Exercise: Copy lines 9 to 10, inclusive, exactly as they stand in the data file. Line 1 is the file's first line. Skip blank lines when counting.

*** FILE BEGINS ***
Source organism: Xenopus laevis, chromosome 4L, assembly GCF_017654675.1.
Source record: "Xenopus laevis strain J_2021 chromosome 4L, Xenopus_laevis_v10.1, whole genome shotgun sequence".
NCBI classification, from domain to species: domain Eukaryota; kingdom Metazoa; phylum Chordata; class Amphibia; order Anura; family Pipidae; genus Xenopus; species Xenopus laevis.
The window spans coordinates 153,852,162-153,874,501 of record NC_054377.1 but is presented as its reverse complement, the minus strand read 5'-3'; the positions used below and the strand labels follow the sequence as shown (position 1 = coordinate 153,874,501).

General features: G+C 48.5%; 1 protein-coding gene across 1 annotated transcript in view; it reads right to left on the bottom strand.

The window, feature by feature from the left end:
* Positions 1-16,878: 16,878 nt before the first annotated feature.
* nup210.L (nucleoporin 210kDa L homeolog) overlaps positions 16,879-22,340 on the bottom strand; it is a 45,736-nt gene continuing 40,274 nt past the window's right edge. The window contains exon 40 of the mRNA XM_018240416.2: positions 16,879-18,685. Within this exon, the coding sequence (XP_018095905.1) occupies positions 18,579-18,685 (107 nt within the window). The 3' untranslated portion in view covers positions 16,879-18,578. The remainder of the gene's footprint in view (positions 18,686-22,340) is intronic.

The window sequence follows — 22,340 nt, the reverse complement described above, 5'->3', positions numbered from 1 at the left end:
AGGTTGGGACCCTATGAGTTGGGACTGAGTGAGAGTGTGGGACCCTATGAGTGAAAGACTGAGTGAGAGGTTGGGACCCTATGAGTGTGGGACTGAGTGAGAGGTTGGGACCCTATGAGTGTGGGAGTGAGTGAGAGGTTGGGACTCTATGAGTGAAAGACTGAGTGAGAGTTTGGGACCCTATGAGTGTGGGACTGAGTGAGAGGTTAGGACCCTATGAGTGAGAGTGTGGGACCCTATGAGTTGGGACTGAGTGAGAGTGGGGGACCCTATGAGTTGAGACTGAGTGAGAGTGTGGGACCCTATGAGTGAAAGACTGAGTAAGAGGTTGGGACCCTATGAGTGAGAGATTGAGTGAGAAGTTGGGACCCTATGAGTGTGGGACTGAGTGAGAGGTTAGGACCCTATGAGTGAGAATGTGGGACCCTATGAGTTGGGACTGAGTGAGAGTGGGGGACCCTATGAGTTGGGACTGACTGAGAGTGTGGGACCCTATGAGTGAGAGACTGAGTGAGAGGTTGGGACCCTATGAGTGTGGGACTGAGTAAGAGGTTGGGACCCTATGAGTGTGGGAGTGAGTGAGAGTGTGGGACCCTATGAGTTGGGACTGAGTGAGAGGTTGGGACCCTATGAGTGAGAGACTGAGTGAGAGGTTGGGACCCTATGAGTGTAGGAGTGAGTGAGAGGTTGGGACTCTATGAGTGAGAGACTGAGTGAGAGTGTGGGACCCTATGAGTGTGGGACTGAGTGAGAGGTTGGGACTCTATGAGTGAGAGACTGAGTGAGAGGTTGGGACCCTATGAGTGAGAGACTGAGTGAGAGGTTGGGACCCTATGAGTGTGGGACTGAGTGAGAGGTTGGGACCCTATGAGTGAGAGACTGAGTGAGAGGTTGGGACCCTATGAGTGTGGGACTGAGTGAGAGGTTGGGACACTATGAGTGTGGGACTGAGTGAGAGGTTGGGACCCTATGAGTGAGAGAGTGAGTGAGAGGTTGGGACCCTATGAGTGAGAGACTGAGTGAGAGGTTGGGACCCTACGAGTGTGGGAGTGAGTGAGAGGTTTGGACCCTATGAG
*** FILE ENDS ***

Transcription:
The window sequence follows — 22,340 nt, the reverse complement described above, 5'->3', positions numbered from 1 at the left end:
AGGTTGGGACCCTATGAGTTGGGACTGAGTGAGAGTGTGGGACCCTATGAGTGAAAGACTGAGTGAGAGGTTGGGACCCTATGAGTGTGGGACTGAGTGAGAGGTTGGGACCCTATGAGTGTGGGAGTGAGTGAGAGGTTGGGACTCTATGAGTGAAAGACTGAGTGAGAGTTTGGGACCCTATGAGTGTGGGACTGAGTGAGAGGTTAGGACCCTATGAGTGAGAGTGTGGGACCCTATGAGTTGGGACTGAGTGAGAGTGGGGGACCCTATGAGTTGAGACTGAGTGAGAGTGTGGGACCCTATGAGTGAAAGACTGAGTAAGAGGTTGGGACCCTATGAGTGAGAGATTGAGTGAGAAGTTGGGACCCTATGAGTGTGGGACTGAGTGAGAGGTTAGGACCCTATGAGTGAGAATGTGGGACCCTATGAGTTGGGACTGAGTGAGAGTGGGGGACCCTATGAGTTGGGACTGACTGAGAGTGTGGGACCCTATGAGTGAGAGACTGAGTGAGAGGTTGGGACCCTATGAGTGTGGGACTGAGTAAGAGGTTGGGACCCTATGAGTGTGGGAGTGAGTGAGAGTGTGGGACCCTATGAGTTGGGACTGAGTGAGAGGTTGGGACCCTATGAGTGAGAGACTGAGTGAGAGGTTGGGACCCTATGAGTGTAGGAGTGAGTGAGAGGTTGGGACTCTATGAGTGAGAGACTGAGTGAGAGTGTGGGACCCTATGAGTGTGGGACTGAGTGAGAGGTTGGGACTCTATGAGTGAGAGACTGAGTGAGAGGTTGGGACCCTATGAGTGAGAGACTGAGTGAGAGGTTGGGACCCTATGAGTGTGGGACTGAGTGAGAGGTTGGGACCCTATGAGTGAGAGACTGAGTGAGAGGTTGGGACCCTATGAGTGTGGGACTGAGTGAGAGGTTGGGACACTATGAGTGTGGGACTGAGTGAGAGGTTGGGACCCTATGAGTGAGAGAGTGAGTGAGAGGTTGGGACCCTATGAGTGAGAGACTGAGTGAGAGGTTGGGACCCTACGAGTGTGGGAGTGAGTGAGAGGTTTGGACCCTATGAG